We know that our chances of remaining independent, physically able to get around and mentally alert depend on how well we take care of our bodies. We have to stay active. We have to keep challenging ourselves.
More and more Baby Boomers are turning to yoga to achieve that. We’re finding it to be a fun way to address most of our health concerns, find new friends and keep us fit.
Trouble sleeping – insomnia visit often? Yoga tremendously helps relieve this.
Trouble concentrating or focusing? Yoga helps settle the scattered mind.
Yoga helps loosen and relieve stiff muscles, aching joints and eases many health conditions like osteoporosis, lower back pain, high blood pressure, limited range of motion and issues with balance. And the really good news is yoga can provide an overall sense of peace and well-being.
While yoga for Baby Boomers can be a little tough for the newbie, it gradually becomes easier and pretty soon, we’ll find we can do poses that were totally out of reach at first.
Experienced yoga instructors are great about letting you and your body set the pace. You’re never pushed beyond what you can do. There’s no competition.
If you can’t get on the floor – many of the yoga poses are done on a floor mat – you can practice yoga in a chair.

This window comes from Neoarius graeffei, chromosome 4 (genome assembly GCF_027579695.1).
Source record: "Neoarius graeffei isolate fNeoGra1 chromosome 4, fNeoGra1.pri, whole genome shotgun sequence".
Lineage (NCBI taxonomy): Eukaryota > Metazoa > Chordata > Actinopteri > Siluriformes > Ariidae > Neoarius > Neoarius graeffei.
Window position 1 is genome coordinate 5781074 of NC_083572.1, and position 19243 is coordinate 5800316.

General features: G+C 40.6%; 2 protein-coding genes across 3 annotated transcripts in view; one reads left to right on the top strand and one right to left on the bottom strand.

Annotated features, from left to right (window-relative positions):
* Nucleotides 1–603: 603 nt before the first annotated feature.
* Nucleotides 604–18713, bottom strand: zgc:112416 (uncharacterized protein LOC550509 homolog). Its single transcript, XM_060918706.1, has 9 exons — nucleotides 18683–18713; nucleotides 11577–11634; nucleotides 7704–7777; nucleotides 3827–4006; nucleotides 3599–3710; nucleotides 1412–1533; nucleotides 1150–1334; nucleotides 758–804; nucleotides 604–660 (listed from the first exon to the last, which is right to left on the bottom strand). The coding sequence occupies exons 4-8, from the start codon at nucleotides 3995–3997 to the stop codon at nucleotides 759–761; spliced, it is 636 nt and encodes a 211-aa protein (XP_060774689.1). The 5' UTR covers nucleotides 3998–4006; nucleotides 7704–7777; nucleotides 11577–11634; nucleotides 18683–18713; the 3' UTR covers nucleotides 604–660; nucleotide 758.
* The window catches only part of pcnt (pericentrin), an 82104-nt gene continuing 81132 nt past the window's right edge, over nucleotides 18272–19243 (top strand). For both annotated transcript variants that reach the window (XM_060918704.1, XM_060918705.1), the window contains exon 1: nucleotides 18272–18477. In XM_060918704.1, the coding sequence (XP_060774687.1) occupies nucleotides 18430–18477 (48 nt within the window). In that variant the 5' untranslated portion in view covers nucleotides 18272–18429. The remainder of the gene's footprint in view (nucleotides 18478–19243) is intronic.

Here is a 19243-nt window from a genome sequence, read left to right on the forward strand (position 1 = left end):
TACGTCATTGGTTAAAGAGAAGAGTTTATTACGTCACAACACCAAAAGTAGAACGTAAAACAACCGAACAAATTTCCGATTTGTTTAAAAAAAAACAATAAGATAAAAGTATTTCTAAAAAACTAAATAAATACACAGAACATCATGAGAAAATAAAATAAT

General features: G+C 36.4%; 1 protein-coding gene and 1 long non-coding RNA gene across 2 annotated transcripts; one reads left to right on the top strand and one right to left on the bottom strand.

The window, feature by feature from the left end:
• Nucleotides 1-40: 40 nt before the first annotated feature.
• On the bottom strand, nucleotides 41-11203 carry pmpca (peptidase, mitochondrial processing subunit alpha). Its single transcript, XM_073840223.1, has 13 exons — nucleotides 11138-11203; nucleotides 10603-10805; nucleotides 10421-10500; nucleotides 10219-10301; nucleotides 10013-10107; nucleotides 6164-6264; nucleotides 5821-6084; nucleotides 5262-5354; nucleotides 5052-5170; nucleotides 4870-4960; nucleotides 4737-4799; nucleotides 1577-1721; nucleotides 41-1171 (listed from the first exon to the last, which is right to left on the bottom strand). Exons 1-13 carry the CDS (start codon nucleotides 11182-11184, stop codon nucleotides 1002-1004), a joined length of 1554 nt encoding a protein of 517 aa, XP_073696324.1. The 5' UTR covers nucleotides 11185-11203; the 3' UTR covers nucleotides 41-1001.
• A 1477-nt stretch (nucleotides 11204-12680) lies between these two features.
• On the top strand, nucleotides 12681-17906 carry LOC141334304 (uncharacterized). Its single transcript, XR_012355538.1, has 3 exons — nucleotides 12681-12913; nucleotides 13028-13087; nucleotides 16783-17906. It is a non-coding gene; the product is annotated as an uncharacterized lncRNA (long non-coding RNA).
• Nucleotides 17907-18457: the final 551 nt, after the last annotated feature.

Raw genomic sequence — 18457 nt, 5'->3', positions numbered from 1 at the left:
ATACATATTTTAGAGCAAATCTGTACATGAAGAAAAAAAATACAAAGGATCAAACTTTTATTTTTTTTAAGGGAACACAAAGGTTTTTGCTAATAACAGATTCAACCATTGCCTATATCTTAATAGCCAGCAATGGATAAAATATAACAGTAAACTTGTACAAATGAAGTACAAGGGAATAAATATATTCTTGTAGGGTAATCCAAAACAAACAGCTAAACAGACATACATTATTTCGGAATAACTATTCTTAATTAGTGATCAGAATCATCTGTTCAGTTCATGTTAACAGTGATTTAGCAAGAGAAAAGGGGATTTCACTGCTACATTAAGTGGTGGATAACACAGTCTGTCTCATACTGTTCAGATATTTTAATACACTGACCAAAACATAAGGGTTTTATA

You’re welcome to start wherever you need to start and always encouraged to be gentle with yourself. We want to coax rather than force our bodies into the poses.
A 2008 National Health Survey found that 18.4 percent of Americans practicing yoga were over the age of 55 and growing each year.
The health benefits of practicing yoga for Baby Boomers have been well documented in numerous studies over the years.
Of many styles of yoga, hatha yoga is the most commonly practiced in the United States. It emphasizes postures (or asanas), breathing exercises and meditation.
Iyengar is likely the most popular of the hatha yoga styles. It uses props like belts and blocks to help accommodate any special needs or injuries.
For a beginner's guide to the various styles, click here.
Classes are generally easy to find and relatively inexpensive. Look at your local YMCAs or YWCAs, recreation departments, health spas, and gyms or just get out the Yellow Pages and look up yoga studios. There are many out there.
If you’re unable to find a class that works, you can get instructional DVDs to walk you through poses and levels of yoga. Try the library or purchase videos online for $20 or so.
As always, clear with your doctor before starting any new exercise program.
Then give it a try - not much beats yoga for Baby Boomers wanting to live a life of gusto!